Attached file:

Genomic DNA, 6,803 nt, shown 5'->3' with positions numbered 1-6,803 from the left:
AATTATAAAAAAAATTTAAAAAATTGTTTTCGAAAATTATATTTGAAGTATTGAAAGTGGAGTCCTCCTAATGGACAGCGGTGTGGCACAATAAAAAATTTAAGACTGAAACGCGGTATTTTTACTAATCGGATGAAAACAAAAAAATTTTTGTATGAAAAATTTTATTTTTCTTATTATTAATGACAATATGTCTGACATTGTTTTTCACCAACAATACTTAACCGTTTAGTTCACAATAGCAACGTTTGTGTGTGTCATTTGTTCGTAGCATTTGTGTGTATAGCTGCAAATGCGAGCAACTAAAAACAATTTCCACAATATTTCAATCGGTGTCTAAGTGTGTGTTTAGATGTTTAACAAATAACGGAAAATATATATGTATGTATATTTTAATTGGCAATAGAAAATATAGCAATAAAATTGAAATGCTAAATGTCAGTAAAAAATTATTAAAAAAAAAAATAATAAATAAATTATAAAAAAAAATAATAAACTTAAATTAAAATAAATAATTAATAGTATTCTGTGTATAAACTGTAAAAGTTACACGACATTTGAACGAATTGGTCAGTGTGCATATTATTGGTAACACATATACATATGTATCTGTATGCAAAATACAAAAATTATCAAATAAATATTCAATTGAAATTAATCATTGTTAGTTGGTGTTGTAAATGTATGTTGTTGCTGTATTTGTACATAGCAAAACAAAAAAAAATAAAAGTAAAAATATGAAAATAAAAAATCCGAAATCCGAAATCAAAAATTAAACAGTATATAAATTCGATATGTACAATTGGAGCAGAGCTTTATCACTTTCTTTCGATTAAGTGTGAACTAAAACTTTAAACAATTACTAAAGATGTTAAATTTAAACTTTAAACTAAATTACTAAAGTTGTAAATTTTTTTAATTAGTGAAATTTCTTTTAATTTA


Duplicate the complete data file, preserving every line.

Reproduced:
Genomic DNA, 6,803 nt, shown 5'->3' with positions numbered 1-6,803 from the left:
AATTATAAAAAAAATTTAAAAAATTGTTTTCGAAAATTATATTTGAAGTATTGAAAGTGGAGTCCTCCTAATGGACAGCGGTGTGGCACAATAAAAAATTTAAGACTGAAACGCGGTATTTTTACTAATCGGATGAAAACAAAAAAATTTTTGTATGAAAAATTTTATTTTTCTTATTATTAATGACAATATGTCTGACATTGTTTTTCACCAACAATACTTAACCGTTTAGTTCACAATAGCAACGTTTGTGTGTGTCATTTGTTCGTAGCATTTGTGTGTATAGCTGCAAATGCGAGCAACTAAAAACAATTTCCACAATATTTCAATCGGTGTCTAAGTGTGTGTTTAGATGTTTAACAAATAACGGAAAATATATATGTATGTATATTTTAATTGGCAATAGAAAATATAGCAATAAAATTGAAATGCTAAATGTCAGTAAAAAATTATTAAAAAAAAAAATAATAAATAAATTATAAAAAAAAATAATAAACTTAAATTAAAATAAATAATTAATAGTATTCTGTGTATAAACTGTAAAAGTTACACGACATTTGAACGAATTGGTCAGTGTGCATATTATTGGTAACACATATACATATGTATCTGTATGCAAAATACAAAAATTATCAAATAAATATTCAATTGAAATTAATCATTGTTAGTTGGTGTTGTAAATGTATGTTGTTGCTGTATTTGTACATAGCAAAACAAAAAAAAATAAAAGTAAAAATATGAAAATAAAAAATCCGAAATCCGAAATCAAAAATTAAACAGTATATAAATTCGATATGTACAATTGGAGCAGAGCTTTATCACTTTCTTTCGATTAAGTGTGAACTAAAACTTTAAACAATTACTAAAGATGTTAAATTTAAACTTTAAACTAAATTACTAAAGTTGTAAATTTTTTTAATTAGTGAAATTTCTTTTAATTTA